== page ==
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Old 11-24-2007, 03:42 AM
 
Location: Camberville
11,397 posts, read 15,999,324 times
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Quote:
Originally Posted by AnyDayNow View Post
Charolastra, did you adopt or are you adopted? (You said you almost had an aneurysm when reading that doglover's husband would not consider adoption.) For doglover's purposes, her husband's stance on adoption might be a good thing because that means he isn't willing to consider any means possible to be a parent. To me that says that there might be room for negotiation with him if doglover realizes that she doesn't want children after all. (Plus, it's not an unheard-of sentiment. I know someone whose husband has refused to consider adoption. It was either their own biological child or none at all, so it will be none because of infertility issues.)

It's just one of the issues I'm most passionate about- I wasn't adopted. My best friend was adopted by who I consider my second family after they chose not to do fertility treatments. She was already 3 years old when she was adopted which is around the age when the chance of being adopted falls off (most people want babies, not children). She wouldn't be this wonderful, gorgeous, intelligent person if she hadn't have been adopted. I also have many friends who were adopted as well, so ever since I was young I've known that adoption and fostering were in my future. Within the first few dates of a guy, I try to feel him out on the issue (not in a creepy "so do you want kids in the next few years" type way... just asking about background and family and such) and if I find that the guy wouldn't consider adoption, that's endgame. I'm sure there are plenty of people out there who wouldn't consider adoption who are wonderful, but it's really hard for me to wrap my head around the notion.
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Old 11-25-2007, 05:41 AM
 
Location: Earth
24,639 posts, read 24,064,188 times
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I'm 55, had my tubes tied at 23 and have never regretted a day of it. Having children is not for everyone. Not by any remote stretch of the imagination.

Talk with your husband. This is truly a deal-breaker. You both need to get on with your lives with others, if necessary, if you can't come to a decision that works for both of you. Do not have a child because your spouse wants it; you may end up resenting it and him.

Good luck with your decision.
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Old 11-25-2007, 06:37 AM
 
1 posts, read 3,720 times
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After 9 years of marriage and one child, I can tell you that if you don't get counseling, the chances for resentment are strong.

This subject is very close to heart - I actually deleted the soliloquy, I'd written, as I realized that it wasn't necessary, but please, consider counseling. It may be the only way to keep your marriage together.
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Old 11-30-2007, 09:27 PM
 
Location: Santa Barbara
1,474 posts, read 2,585,630 times
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Default My take on it....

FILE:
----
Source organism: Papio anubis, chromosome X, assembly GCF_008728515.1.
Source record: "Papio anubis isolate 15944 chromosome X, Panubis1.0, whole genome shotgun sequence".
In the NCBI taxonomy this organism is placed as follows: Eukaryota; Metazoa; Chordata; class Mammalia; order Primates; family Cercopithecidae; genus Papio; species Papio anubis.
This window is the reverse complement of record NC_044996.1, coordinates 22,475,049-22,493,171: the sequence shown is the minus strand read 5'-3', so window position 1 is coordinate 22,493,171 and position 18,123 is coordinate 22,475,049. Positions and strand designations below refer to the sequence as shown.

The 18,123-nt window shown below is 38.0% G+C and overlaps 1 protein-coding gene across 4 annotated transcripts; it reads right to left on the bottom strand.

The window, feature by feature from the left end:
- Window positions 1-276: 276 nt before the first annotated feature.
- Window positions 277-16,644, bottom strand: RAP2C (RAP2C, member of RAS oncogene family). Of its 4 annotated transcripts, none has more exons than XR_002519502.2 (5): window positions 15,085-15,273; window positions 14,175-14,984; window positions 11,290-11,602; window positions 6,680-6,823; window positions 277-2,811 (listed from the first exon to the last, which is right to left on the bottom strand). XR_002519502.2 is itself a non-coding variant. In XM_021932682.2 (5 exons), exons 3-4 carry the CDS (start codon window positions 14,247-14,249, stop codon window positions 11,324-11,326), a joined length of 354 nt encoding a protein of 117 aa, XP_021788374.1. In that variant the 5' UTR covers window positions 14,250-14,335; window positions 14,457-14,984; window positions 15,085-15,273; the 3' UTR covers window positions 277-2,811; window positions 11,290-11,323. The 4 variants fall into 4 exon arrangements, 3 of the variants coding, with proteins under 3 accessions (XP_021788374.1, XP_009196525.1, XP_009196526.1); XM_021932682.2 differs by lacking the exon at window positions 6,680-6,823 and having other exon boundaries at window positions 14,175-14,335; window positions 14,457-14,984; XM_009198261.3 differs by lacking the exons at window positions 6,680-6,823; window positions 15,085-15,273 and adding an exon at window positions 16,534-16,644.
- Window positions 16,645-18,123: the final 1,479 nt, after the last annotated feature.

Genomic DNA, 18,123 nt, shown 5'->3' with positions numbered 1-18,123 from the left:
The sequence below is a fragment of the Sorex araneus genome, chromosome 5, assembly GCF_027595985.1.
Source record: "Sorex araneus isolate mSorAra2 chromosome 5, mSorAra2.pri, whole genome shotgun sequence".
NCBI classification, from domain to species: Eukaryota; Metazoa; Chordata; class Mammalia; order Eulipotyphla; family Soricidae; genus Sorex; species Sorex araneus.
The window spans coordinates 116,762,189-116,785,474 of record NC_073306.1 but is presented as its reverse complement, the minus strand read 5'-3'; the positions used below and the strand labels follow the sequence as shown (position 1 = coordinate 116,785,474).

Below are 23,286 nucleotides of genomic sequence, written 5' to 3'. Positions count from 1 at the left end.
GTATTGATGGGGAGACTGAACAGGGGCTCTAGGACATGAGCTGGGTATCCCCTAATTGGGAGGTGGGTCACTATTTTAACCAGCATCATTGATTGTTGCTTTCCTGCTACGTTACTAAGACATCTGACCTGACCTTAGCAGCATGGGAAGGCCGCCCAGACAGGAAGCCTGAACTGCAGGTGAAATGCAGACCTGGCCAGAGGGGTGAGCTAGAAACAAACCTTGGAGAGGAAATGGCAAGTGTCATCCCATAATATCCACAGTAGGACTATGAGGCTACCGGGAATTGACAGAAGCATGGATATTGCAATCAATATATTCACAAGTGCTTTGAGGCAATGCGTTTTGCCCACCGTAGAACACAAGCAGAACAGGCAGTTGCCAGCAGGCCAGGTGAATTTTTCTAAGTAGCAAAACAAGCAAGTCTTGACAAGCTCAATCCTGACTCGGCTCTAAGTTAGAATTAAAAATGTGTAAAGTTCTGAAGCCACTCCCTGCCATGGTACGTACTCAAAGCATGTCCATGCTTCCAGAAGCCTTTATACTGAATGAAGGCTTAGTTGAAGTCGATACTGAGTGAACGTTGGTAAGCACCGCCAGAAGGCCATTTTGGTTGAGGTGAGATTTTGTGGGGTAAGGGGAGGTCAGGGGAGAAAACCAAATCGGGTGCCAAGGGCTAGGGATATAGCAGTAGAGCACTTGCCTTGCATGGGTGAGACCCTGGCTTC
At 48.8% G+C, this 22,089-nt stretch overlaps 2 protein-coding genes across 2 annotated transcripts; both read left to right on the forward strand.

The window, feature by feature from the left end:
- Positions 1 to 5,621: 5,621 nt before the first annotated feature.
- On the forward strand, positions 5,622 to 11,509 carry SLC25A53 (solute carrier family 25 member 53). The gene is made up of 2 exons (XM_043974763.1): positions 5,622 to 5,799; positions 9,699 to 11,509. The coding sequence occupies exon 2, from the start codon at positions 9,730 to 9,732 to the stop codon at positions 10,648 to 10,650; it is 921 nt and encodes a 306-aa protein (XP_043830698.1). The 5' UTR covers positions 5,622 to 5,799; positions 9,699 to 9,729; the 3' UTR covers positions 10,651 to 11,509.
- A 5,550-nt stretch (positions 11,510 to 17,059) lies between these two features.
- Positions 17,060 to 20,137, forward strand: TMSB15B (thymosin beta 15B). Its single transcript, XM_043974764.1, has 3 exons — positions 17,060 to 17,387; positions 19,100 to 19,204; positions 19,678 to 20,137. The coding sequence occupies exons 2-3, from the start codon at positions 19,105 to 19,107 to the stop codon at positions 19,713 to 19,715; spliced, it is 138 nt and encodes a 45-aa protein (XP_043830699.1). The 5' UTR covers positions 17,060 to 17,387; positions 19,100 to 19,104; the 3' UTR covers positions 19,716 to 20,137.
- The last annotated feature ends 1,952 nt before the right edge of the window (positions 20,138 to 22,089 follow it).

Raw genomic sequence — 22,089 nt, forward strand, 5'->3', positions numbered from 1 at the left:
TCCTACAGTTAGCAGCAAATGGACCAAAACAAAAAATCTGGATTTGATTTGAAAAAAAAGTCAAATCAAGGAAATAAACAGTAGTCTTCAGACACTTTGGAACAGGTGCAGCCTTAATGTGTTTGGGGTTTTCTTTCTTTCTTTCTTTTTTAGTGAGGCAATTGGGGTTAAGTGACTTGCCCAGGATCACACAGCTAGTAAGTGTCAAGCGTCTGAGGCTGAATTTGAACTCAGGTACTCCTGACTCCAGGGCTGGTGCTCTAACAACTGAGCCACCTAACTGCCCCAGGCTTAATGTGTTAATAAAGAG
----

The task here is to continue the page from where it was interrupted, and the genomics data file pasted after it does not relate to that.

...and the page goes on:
My husband and I are childfree by choice but it took much soul searching to finally admit it. You know life script and all. It sounds to me like you do not want kids but are feeling guilty because he does. The way I look at it is the "no" vote in whether or not to have children should always win even if that means the relationship is over. You cannot make someone "want" to be a parent. Not only will the partner who was forced to be a parent suffer, the child will suffer as well. Kids deserve to be wanted by both parents. It all boils down to whether or not your husband wants a child more than he wants to be married to you. If that is the case, you are better off finding someone who will appreciate you and everything about you while giving him the freedom to find a person to have children with. Let's say you decide not to have a biological child but change your mind, there are many children that need homes out there and you can adopt after your biological clock is on permanent snooze. It is very liberating finally allowing myself to realize that I don't HAVE to be a parent. I think it would be awful to have a child simply to placate your partner's need to have a biological offspring. In the end, you would resent him BIG TIME! Is he willing to quit his job and put his life on hold to raise hypothetical baby? If so, would that change anything? Take some time reading newsgroups dedicated to pregnancy and childrearing. If you run away screaming, parenthood is not for you
J
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Old 11-30-2007, 10:25 PM
 
662 posts, read 5,149,403 times
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Quote:
Originally Posted by jillz View Post
The way I look at it is the "no" vote in whether or not to have children should always win even if that means the relationship is over.
I actually disagree with this. I think the yes vote re: this issue should always win. His desire to be a parent is stronger than my desire not to be, thus, he should win. My desire not to have children is mainly that I do not want to be pregnant or give birth. I find the idea of both to be terrifying, and something I personally have absolutely no desire to experience. That's why I'm enthusiastic about adopting--I think it's a win-win situation for both of us, since he wants kids and I want to wait until my late 30's/early 40's. However, he does not want to adopt because his family had a very negative experience with adoption (his sibling) and so he is very negative about the idea of adopting.

We haven't yet made a decision on this but we did have a big talk and I showed him this thread and we read it together. He said that no matter what the outcome, he will not leave me. He and I were both shocked by the large number of people saying that this issue is a deal-breaker. We think that people divorce way too easily--and we believe that having children is definitely not a deal-breaker. We don't understand how and why it would be.